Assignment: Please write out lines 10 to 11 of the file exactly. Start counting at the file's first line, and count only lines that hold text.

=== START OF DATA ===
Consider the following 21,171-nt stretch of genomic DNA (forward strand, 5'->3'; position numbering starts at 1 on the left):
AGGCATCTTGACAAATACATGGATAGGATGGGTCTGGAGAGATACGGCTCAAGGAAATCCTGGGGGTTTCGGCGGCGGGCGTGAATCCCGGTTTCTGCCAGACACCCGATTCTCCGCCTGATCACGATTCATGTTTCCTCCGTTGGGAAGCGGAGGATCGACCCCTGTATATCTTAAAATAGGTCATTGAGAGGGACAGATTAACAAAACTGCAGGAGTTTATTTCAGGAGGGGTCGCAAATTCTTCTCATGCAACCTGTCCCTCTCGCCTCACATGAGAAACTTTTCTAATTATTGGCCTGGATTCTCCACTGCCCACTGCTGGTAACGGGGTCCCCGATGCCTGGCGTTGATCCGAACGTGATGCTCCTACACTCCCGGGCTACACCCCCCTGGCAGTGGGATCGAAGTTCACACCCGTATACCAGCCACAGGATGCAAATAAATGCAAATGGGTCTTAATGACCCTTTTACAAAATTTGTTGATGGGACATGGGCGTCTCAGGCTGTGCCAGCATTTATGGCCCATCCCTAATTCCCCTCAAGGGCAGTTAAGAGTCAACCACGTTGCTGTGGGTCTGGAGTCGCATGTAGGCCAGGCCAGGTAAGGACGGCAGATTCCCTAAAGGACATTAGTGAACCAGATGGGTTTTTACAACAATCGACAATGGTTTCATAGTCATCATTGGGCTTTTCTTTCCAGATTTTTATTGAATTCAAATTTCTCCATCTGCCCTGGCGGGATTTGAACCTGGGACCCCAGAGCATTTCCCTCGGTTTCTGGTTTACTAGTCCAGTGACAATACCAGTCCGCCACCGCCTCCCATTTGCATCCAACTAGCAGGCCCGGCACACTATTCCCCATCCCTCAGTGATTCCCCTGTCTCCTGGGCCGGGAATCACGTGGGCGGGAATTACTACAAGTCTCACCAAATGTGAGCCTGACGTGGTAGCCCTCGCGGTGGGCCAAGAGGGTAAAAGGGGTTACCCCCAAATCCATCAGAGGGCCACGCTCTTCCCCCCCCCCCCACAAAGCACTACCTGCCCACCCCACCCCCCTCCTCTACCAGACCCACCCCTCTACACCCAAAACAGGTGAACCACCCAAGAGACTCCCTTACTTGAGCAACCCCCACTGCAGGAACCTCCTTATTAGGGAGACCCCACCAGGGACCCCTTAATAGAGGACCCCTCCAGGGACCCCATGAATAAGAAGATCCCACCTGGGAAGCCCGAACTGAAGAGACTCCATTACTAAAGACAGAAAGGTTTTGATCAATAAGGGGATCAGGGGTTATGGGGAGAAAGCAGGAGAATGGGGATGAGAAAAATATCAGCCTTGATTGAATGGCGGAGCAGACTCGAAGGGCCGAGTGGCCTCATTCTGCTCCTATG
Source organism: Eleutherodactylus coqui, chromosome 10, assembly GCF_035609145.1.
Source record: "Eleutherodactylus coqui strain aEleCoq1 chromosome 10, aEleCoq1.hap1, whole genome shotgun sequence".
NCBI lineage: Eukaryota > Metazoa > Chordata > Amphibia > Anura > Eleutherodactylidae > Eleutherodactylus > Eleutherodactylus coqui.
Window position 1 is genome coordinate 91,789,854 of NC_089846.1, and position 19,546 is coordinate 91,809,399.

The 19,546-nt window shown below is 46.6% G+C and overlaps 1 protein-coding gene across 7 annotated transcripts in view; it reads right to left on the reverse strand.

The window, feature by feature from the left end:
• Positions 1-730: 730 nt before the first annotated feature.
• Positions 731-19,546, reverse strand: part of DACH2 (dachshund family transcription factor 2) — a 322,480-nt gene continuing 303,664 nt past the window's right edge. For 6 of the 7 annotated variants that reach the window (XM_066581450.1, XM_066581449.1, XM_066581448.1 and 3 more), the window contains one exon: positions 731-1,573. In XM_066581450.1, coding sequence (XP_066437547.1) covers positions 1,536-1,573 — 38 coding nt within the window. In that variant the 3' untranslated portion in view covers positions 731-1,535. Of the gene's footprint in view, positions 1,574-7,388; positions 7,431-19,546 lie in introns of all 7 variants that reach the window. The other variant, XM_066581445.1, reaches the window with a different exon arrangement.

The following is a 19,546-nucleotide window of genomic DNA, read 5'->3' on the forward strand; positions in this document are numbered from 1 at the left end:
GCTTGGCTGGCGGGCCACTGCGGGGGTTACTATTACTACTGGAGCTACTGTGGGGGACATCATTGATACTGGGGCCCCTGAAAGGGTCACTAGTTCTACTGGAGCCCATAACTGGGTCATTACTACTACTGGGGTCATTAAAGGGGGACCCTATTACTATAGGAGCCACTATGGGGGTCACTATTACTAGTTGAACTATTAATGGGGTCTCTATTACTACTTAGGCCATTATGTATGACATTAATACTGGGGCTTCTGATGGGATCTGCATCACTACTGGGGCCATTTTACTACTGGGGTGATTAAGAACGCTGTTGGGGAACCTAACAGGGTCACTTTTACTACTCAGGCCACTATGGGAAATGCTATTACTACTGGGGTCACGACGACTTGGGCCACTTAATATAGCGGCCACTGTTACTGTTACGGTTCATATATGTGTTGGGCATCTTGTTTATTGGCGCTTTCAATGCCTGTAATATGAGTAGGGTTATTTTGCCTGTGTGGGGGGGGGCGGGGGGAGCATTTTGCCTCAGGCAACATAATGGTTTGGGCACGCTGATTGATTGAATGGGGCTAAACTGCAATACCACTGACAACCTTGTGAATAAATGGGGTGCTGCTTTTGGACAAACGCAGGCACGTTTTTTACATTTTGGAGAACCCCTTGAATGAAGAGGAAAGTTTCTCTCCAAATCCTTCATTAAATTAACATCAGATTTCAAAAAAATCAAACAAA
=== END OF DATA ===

• Positions 731-19,546, reverse strand: part of DACH2 (dachshund family transcription factor 2) — a 322,480-nt gene continuing 303,664 nt past the window's right edge. For 6 of the 7 annotated variants that reach the window (XM_066581450.1, XM_066581449.1, XM_066581448.1 and 3 more), the window contains one exon: positions 731-1,573. In XM_066581450.1, coding sequence (XP_066437547.1) covers positions 1,536-1,573 — 38 coding nt within the window. In that variant the 3' untranslated portion in view covers positions 731-1,535. Of the gene's footprint in view, positions 1,574-7,388; positions 7,431-19,546 lie in introns of all 7 variants that reach the window. The other variant, XM_066581445.1, reaches the window with a different exon arrangement.

The following is a 19,546-nucleotide window of genomic DNA, read 5'->3' on the forward strand; positions in this document are numbered from 1 at the left end: